I am extremely grateful that I was able to be in this class. I was able to reunite with my love for the arts in full force. It was amazing to have a performance to look forward to every single week and I am going to continue going to performances at Krannert more often because I have realized how healing it is to experience art and how much it has helped me deal with stress this semester. I was disappointed that I was not able to enjoy this class to its full capacity due to COVID-19…I was really looking forward to the remaining performances. However, I am still extremely happy with the experiences I took from the first half of the semester and I also really enjoyed the Digital performances and I am also happy that I now know that a website like that exists so I can enjoy more performances online this summer if I want to.
Everyone knows the three essentials for survival: water, food, and shelter. But people always seem to forget about our human need for warmth whether it is literal warmth, heat, or a more figurative warmth through relationships with other people. The Container shows us all four of these necessities during its run time but the main takeaway I got from the performance was that having warmth will let people feel safer than water, food, or shelter will.
The performers of Virago-Man Dem did an amazing job at depicting the layers of masculinity, however, they were constrained by their medium of communication: video. Of course, when their performance was filmed, they were dancing for a live audience but for everyone else who wants to watch the show, the audience loses a lot of the experience just because they are viewing through a screen.
The Container, directed by Tom Wright, tells a story about five poor refugees who try to smuggling to England in a container. The whole performance, produced by Digital Theatre, is performed in a real shipping container parked outside London’s Young Vic Theatre
Written By Bingchen Li
It is a real container! All the performers play in a real container. Yes, a metal box like those on the back of trucks to transport cargos. Also, as we can see in the news, the container is often used to transport illegal immigrants. The Contain depicts a story around 5 illegal immigrants or refugees and one agent who help them smuggling to England. However, during the trip, the agent denies the contract between him and the refugees, and those refugees have to pay an extra 50 dollars to stay in the container.
The basis of Anna Deavere Smith’s performance was journalism. She would interview these people, pick out the ones that spoke the most and create them into one woman shows and full fledged plays. Her one woman performance was unique and a showcase of true talent because she had no costume, no props, and no stage decorations at all. She was wearing all black and the only tool she used was her voice. She showed the true power of using your voice. However, something important that she emphasized was that she was not giving these people a voice, these people already had strong and beautiful voices, she was just popularizing their stories to a wider audience. She would preface every character with a short introduction and then word for word use her voice to speak as if she were them. It took voice imitation to a whole other level, using it not just as entertainment but also as social justice and education.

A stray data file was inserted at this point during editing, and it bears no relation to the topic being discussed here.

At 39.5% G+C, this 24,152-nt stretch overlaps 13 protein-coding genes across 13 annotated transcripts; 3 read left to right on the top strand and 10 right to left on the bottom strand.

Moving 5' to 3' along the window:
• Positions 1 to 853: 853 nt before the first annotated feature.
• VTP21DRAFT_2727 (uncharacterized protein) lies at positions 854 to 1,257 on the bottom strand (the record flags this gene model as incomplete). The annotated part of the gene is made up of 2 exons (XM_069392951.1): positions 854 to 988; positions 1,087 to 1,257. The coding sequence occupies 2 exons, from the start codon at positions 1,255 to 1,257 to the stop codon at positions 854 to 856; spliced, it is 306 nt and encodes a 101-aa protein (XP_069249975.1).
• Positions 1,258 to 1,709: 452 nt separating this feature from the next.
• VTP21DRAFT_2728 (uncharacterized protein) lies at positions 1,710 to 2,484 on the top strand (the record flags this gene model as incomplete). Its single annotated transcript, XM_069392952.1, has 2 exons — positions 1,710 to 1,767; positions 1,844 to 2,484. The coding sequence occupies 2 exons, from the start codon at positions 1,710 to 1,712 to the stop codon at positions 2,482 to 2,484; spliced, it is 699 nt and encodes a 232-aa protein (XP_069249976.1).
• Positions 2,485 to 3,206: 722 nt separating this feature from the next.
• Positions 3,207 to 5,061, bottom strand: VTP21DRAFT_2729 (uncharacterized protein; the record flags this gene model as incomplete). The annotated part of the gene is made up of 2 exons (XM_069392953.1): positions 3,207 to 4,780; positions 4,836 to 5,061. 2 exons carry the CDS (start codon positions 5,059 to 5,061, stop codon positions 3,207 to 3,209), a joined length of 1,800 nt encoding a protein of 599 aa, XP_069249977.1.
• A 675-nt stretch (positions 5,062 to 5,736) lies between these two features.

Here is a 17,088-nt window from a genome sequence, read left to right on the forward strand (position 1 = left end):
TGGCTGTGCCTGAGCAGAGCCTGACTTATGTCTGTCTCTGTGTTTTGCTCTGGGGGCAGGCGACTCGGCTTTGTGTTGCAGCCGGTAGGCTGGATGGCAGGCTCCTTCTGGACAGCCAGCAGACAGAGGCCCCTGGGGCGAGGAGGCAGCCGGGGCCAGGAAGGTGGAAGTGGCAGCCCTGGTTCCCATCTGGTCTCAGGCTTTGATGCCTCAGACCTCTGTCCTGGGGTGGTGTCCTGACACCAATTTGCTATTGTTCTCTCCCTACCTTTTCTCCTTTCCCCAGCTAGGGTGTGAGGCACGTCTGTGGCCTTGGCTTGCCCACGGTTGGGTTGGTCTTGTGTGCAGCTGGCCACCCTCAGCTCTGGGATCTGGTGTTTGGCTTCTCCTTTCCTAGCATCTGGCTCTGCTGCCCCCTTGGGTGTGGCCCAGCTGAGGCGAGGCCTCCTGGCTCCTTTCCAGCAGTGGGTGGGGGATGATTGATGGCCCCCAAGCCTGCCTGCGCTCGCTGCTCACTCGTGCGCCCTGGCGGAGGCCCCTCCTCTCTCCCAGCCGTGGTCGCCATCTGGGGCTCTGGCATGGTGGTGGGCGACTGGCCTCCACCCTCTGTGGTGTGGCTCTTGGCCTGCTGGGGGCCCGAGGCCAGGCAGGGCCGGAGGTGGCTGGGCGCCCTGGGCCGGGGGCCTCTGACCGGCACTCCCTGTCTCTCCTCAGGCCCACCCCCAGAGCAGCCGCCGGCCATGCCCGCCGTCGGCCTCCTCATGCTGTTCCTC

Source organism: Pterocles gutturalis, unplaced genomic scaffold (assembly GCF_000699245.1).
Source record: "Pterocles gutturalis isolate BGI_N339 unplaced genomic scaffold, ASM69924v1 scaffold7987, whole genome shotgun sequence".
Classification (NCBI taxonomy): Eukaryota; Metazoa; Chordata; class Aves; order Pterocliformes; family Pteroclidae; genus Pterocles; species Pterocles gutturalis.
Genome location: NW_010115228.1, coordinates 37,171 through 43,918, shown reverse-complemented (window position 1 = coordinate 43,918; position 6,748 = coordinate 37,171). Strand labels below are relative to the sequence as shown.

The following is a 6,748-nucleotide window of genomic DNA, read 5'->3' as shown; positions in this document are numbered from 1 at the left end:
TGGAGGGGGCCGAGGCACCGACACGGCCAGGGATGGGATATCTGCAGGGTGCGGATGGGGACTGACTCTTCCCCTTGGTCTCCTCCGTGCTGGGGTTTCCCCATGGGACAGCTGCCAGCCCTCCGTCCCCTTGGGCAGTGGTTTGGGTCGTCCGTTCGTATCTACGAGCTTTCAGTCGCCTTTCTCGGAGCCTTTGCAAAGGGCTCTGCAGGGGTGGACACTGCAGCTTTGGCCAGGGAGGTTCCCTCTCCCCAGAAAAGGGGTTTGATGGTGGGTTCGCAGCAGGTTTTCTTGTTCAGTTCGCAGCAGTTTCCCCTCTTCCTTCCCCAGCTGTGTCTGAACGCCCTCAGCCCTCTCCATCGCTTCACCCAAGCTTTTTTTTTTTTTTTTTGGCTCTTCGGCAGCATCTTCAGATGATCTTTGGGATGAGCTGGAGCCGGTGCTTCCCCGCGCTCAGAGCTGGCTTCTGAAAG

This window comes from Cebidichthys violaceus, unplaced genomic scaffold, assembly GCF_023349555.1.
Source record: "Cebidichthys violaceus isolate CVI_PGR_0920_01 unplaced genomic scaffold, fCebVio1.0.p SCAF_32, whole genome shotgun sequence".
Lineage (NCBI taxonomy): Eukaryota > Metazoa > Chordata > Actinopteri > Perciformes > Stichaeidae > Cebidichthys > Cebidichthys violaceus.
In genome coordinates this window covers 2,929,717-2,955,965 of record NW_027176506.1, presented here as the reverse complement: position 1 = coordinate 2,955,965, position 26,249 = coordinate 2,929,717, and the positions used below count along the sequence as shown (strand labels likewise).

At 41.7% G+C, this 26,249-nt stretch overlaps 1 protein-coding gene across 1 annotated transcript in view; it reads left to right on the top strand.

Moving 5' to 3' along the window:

As ready as I am for the upcoming semester to begin, I’m going to be very sad to leave behind FAA 110. Anyone of my peers has heard me talk about this class at least eight times because I enjoyed it so much. Having a class that was more focused on making me think about the different parts that go into performance and had very little work to go with it was very good for my mental health and the first semester of my college career.
The stage setup from this performance was phenomenal. When I enter the theatre, the setup was already being displayed for the audience to admire. I myself was very amazed by all the intricate details of the setup.
The rustic wood panels at the side and the long dark wood tiles bring out that warm homely feeling. All the props that were used from the chairs, lamps, windows, doors, drawers, and potteries all aided in bringing the audience back to the past of the 1900s.
also aided in the same way. The gents were wearing tuxedos, vests and a top hat
and the ladies were wearing long printed skirts up to their waist and wearing a
bandana over their head.
The one prop that was very significant was the paper boat. The entire performance was building on that paper boat. It brought everyone on a journey to the unknown, creating such anticipation to the audience of what is gonna happen next.
that I would like to describe will be Caesar. The main villain of the show. He
was a man of his principles which were two things. Family is everything and standing
on what is written on the law.
that whoever abides in the law, is deemed worthy and whoever does not shall be
punishes. With this narrow mindset, Caesar shot Black Mary’s good friend just
because the friend hurt his right leg causing him to limp.
so saturated and consumed by the law that his own conscience was totally gone!
He did not feel any remorse of what he has done. This led to his own sister, Black
Mary telling him straight to his face that she does not know him anymore.
This superb character really taught me that not everything should go by the book but there has to be a balance between abiding of the law and holding on to your conscience.
The City of Bones scene was STUPENDOUS. Even before they step into the scene, they are already in character behind the door, shaking vigorously their wrists and ankles. The energy that they put in every move that they made had so much gust and momentum and as they synchronize the tribe beat with their “bones”. I love the props that they use such as red ribbons to symbolize fire and the wooden sticks to add a stronger sound to the beat. It depicted them to be souls being revived from their skeleton giving an eerie feeling which was exactly what was needed for that scene.